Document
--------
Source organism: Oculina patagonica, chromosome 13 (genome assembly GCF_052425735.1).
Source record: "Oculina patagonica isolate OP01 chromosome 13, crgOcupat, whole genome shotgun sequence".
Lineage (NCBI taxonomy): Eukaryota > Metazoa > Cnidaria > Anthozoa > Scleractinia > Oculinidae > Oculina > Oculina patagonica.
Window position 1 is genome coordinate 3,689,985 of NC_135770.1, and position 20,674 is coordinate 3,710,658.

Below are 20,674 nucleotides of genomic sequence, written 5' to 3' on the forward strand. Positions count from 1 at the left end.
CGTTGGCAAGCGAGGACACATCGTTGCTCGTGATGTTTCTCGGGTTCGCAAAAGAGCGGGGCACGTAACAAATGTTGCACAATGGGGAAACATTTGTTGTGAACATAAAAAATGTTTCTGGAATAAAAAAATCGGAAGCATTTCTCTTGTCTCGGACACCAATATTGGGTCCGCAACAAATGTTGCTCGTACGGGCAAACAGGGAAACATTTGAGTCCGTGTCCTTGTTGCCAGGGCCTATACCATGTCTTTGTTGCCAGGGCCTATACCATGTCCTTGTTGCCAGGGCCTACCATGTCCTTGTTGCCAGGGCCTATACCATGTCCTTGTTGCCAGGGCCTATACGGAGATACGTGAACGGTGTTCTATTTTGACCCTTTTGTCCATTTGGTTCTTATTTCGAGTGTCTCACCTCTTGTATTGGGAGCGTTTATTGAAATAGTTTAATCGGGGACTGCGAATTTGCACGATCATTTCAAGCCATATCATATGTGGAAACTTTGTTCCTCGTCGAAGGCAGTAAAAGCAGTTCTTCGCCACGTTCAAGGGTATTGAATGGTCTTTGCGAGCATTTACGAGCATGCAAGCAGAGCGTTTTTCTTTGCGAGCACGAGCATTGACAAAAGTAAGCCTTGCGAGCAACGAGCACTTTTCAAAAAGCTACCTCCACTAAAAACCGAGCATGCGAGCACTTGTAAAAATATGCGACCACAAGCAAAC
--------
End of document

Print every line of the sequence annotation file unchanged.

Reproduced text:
Source organism: Oculina patagonica, chromosome 13 (genome assembly GCF_052425735.1).
Source record: "Oculina patagonica isolate OP01 chromosome 13, crgOcupat, whole genome shotgun sequence".
Lineage (NCBI taxonomy): Eukaryota > Metazoa > Cnidaria > Anthozoa > Scleractinia > Oculinidae > Oculina > Oculina patagonica.
Window position 1 is genome coordinate 3,689,985 of NC_135770.1, and position 20,674 is coordinate 3,710,658.

Below are 20,674 nucleotides of genomic sequence, written 5' to 3' on the forward strand. Positions count from 1 at the left end.
CGTTGGCAAGCGAGGACACATCGTTGCTCGTGATGTTTCTCGGGTTCGCAAAAGAGCGGGGCACGTAACAAATGTTGCACAATGGGGAAACATTTGTTGTGAACATAAAAAATGTTTCTGGAATAAAAAAATCGGAAGCATTTCTCTTGTCTCGGACACCAATATTGGGTCCGCAACAAATGTTGCTCGTACGGGCAAACAGGGAAACATTTGAGTCCGTGTCCTTGTTGCCAGGGCCTATACCATGTCTTTGTTGCCAGGGCCTATACCATGTCCTTGTTGCCAGGGCCTACCATGTCCTTGTTGCCAGGGCCTATACCATGTCCTTGTTGCCAGGGCCTATACGGAGATACGTGAACGGTGTTCTATTTTGACCCTTTTGTCCATTTGGTTCTTATTTCGAGTGTCTCACCTCTTGTATTGGGAGCGTTTATTGAAATAGTTTAATCGGGGACTGCGAATTTGCACGATCATTTCAAGCCATATCATATGTGGAAACTTTGTTCCTCGTCGAAGGCAGTAAAAGCAGTTCTTCGCCACGTTCAAGGGTATTGAATGGTCTTTGCGAGCATTTACGAGCATGCAAGCAGAGCGTTTTTCTTTGCGAGCACGAGCATTGACAAAAGTAAGCCTTGCGAGCAACGAGCACTTTTCAAAAAGCTACCTCCACTAAAAACCGAGCATGCGAGCACTTGTAAAAATATGCGACCACAAGCAAAC